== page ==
LONDON, July 28 -- The aluminum industry needs to follow from the example of the steel industry and exercise far greater discipline in adjusting to the market supply-demand balance, which remains in oversupply with many smelters operating at below the cost of production, the chief executive of Norwegian producer Norsk Hydro ASA (NHY.OS) said Tuesday.
Svein Richard Brandtzaeg told Dow Jones Newswires in an interview in London that aluminum is facing overproduction of between 2% and 3%, at the same time as inventories hover near record levels in warehouses around the world.
"We should learn from the steel industry, which cut its capacity utilization to about 45%...I had expected when the market price of aluminum went down in 2009, that more capacity would be taken out to avoid the buildup of inventories and the overproduction we have seen--that's the reason we took our 26% of our capacity," Brandtzaeg said.
"It remains to be seen, but I'd expect that other aluminum players will also adapt to the market situation going forward. If not, it will solve itself as prices will be depressed and force high-cost producers to adapt in the end."
The company, which has taken about 442,500 metric tons of annualized production offline, curtailed capacity and cut output at several plants during 2009 as the global economic downturn took its toll on demand for aluminum.
"We have no plans today to curtail any further production and at the same time we have no plans to restart the capacity," Brandtzaeg said.
The main factors the company considers in its decisions about production are the supply-demand balance, and the price of aluminum, Brandtzaeg said.
"So with the oversupply situation we're seeing today, there is good reason for us not to restart," he said.
Brandtzaeg said he remains unconvinced that high levels of aluminum stocks, held officially in exchange warehouses as well unofficially outside the reporting system, will pose a big problem to the market.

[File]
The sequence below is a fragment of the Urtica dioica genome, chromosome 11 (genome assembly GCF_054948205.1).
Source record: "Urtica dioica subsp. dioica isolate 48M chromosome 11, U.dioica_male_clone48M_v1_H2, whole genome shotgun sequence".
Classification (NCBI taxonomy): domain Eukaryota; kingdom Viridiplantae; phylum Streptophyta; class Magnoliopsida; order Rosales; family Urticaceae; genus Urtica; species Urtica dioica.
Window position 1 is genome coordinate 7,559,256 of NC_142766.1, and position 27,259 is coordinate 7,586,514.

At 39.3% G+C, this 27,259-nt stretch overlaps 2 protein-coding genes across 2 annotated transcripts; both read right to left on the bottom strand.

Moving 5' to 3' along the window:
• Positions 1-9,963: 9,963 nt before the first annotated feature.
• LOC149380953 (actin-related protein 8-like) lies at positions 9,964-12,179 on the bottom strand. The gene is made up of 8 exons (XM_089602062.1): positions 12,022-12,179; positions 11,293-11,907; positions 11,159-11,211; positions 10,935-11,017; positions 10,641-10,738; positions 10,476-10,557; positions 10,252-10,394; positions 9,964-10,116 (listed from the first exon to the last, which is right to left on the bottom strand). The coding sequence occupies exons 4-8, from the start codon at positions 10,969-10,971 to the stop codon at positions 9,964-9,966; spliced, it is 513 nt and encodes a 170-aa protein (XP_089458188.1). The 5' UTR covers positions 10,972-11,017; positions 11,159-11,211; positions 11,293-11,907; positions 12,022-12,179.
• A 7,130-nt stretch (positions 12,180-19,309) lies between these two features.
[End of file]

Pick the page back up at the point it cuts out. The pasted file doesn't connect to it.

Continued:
Much of this metal is held in so-called financing deals, and came about because aluminum prices slumped as the global economic downturn took its toll on demand in key consumption industries, such as construction and automotives. Metal flowed into warehouses, pushing LME stocks to record highs.
At the same time, producers sold or pledged material to raise much-needed working capital from traders, banks and investors, who bought inventory at spot prices and sold futures one to two years forward in financing deals.
"The owners of this metal are making a living from the small margin between the contango, the interest rates and warehouse costs, and this gives them sufficient enough returns to hold these positions forward. In previous years, when we had high inventories, players released it back gradually into the market--they have no incentive to destroy not only their small margins but also the value of the metal," Brandtzaeg said.
Noting plans by industry participants to create a physical aluminum exchange-traded fund, Brandtzaeg said the products will "certainly be a tool that will be used."
"But for Hydro, we'll keep our focus on the supply-demand balance globally to avoid the build-up of inventories and we won't contribute to the oversupply situation," he added.
ETFs are investment funds that trade like stocks on exchanges and track stock sectors, commodities or other financial instruments. The aluminum ETF is expected to be listed on the Swiss and German exchanges, but will be backed by physical metal.